### Leetcode: 118. Pascal's Triangle (Dynamic Programming)

Pascal's Triangle - Exploring Patterns in Numbers

# Pascal's Triangle - Exploring Patterns in Numbers

## Introduction

One of the fascinating mathematical patterns that has intrigued mathematicians for centuries is Pascal's Triangle. Named after the French mathematician Blaise Pascal, this triangular arrangement of numbers holds numerous interesting properties and applications in various fields.

## The Problem

The problem involves generating Pascal's Triangle with a given number of rows. Each row of the triangle starts and ends with 1, and the other elements are calculated by summing the two numbers directly above it in the previous row.

For example, the first few rows of Pascal's Triangle look like this:

```                   1
1     1
1     2     1
1     3     3     1
1     4     6     4     1
```

## Approach

To generate Pascal's Triangle, we can use a nested loop structure. We iterate through each row and within each row, we calculate the values based on the previous row. The first and last elements of each row are always 1, and the middle elements are calculated using the formula: value = previousRow[j-1] + previousRow[j].

## Complexity Analysis

The time complexity of generating Pascal's Triangle is O(n^2), where n is the number of rows. This is because we need to calculate each element of each row using the values from the previous row. The space complexity is also O(n^2) as we store the entire triangle in a 2D matrix.

## Example

Let's illustrate the generation of Pascal's Triangle with an example where we generate the first 5 rows:

```        #include <iostream>
#include <vector>

class Solution {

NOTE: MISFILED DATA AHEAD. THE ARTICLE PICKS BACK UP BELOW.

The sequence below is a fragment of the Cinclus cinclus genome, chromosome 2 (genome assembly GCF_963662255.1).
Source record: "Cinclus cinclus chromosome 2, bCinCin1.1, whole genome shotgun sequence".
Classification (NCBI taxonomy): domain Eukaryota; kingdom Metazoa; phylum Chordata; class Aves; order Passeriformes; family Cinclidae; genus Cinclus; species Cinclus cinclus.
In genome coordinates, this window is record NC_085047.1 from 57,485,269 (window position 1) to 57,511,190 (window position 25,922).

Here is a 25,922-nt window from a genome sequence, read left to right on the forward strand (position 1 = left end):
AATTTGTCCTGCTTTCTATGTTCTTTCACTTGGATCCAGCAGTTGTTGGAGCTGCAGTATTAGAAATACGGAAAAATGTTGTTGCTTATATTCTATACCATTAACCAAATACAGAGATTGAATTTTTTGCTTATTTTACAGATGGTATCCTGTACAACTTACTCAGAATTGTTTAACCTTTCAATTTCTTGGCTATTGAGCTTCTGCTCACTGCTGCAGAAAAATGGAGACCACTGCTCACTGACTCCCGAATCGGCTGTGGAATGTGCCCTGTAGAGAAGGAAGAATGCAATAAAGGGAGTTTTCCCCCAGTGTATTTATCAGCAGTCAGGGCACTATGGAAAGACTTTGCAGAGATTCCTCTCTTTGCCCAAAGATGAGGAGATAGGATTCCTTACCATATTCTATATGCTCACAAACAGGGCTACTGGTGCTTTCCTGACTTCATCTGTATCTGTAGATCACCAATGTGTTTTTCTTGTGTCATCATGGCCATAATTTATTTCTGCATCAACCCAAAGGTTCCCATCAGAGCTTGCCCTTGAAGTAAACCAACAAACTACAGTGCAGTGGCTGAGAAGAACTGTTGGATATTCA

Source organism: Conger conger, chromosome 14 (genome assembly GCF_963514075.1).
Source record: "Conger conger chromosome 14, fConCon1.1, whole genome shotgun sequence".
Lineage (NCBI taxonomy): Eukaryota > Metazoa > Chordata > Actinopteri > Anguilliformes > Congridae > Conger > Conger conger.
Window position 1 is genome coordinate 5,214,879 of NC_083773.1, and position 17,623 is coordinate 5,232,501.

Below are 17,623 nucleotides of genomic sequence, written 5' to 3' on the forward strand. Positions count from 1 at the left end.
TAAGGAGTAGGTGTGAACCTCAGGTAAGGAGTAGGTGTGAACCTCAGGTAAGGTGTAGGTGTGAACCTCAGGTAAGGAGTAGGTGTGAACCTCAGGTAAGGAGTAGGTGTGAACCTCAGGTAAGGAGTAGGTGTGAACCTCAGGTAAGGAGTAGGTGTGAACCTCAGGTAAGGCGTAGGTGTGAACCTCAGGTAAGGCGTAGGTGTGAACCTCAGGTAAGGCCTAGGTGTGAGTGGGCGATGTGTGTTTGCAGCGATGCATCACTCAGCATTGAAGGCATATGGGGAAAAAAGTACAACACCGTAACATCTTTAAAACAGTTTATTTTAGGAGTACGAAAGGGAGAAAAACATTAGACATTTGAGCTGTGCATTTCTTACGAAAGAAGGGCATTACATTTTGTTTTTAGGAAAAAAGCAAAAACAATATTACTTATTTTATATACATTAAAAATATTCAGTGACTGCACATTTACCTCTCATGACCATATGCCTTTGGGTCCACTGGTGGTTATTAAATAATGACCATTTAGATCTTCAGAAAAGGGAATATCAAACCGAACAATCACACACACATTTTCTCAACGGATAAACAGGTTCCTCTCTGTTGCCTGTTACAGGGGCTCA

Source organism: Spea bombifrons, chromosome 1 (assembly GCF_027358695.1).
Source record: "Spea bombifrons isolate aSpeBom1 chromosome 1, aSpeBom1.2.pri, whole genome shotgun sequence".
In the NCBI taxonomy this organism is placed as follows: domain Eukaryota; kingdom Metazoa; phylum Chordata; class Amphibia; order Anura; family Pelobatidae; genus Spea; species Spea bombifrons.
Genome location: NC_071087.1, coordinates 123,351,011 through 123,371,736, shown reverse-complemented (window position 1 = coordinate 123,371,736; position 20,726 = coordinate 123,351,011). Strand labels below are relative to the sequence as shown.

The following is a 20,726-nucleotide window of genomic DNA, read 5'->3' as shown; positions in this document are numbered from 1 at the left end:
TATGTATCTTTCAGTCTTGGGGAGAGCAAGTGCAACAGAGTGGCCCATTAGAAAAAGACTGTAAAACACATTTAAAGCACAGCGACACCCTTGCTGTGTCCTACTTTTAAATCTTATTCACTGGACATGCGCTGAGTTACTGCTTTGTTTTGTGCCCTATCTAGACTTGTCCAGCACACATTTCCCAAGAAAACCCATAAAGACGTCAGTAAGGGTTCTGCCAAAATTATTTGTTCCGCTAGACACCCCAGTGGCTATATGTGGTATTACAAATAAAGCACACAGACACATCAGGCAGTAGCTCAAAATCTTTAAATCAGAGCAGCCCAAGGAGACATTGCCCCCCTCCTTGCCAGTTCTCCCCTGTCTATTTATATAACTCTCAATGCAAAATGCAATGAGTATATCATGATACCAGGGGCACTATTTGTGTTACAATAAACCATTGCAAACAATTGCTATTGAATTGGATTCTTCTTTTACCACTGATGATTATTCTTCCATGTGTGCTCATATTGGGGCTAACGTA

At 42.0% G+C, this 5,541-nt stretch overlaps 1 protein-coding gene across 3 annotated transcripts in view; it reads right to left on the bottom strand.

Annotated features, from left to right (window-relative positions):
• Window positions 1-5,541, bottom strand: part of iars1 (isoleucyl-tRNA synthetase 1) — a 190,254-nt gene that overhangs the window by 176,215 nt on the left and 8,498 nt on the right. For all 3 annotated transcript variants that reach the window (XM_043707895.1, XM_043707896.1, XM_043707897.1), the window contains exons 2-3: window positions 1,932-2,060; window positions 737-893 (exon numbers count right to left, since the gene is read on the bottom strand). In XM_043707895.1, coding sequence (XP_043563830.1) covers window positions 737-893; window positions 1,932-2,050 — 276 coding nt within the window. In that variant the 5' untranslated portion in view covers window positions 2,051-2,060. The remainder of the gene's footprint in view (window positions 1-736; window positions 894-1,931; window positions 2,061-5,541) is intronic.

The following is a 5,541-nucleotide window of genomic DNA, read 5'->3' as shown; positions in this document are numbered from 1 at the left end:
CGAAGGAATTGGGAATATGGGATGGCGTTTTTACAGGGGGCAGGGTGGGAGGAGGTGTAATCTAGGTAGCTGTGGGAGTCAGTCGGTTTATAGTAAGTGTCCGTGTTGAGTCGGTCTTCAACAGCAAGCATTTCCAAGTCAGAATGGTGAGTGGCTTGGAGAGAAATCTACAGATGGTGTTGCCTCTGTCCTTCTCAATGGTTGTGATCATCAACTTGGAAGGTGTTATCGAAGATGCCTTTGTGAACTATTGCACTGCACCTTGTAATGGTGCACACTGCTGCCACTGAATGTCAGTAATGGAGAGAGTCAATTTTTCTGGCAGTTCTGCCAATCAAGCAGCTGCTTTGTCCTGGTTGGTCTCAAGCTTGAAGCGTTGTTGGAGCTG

public:
std::vector> generate(int num_rows) {
std::vector> triangle;

for (int row_num = 0; row_num < num_rows; row_num++) {
std::vector row(row_num + 1, 1);

for (int j = 1; j < row.size() - 1; j++) {
row[j] = triangle[row_num - 1][j - 1] + triangle[row_num - 1][j];
}

triangle.push_back(row);
}

return triangle;
}
};

int main() {
Solution solution;
int num_rows = 5;
std::vector> result = solution.generate(num_rows);

// Print the generated triangle
for (const auto& row : result) {
for (const auto& num : row) {
std::cout << num << " ";
}
std::cout << std::endl;
}

return 0;
}
```

When we run the above code, it generates the following output:

```        1
1 1
1 2 1
1 3 3 1
1 4 6 4 1
```

## Conclusion

Pascal's Triangle is a captivating mathematical construct that exhibits numerous patterns and properties. It finds applications in combinatorics, probability theory, and other branches of mathematics. By understanding the approach to generate Pascal's Triangle, you can explore and appreciate the intriguing patterns hidden within this triangular array of numbers.

Feel free to experiment with different numbers of rows and explore the patterns that emerge from Pascal's Triangle!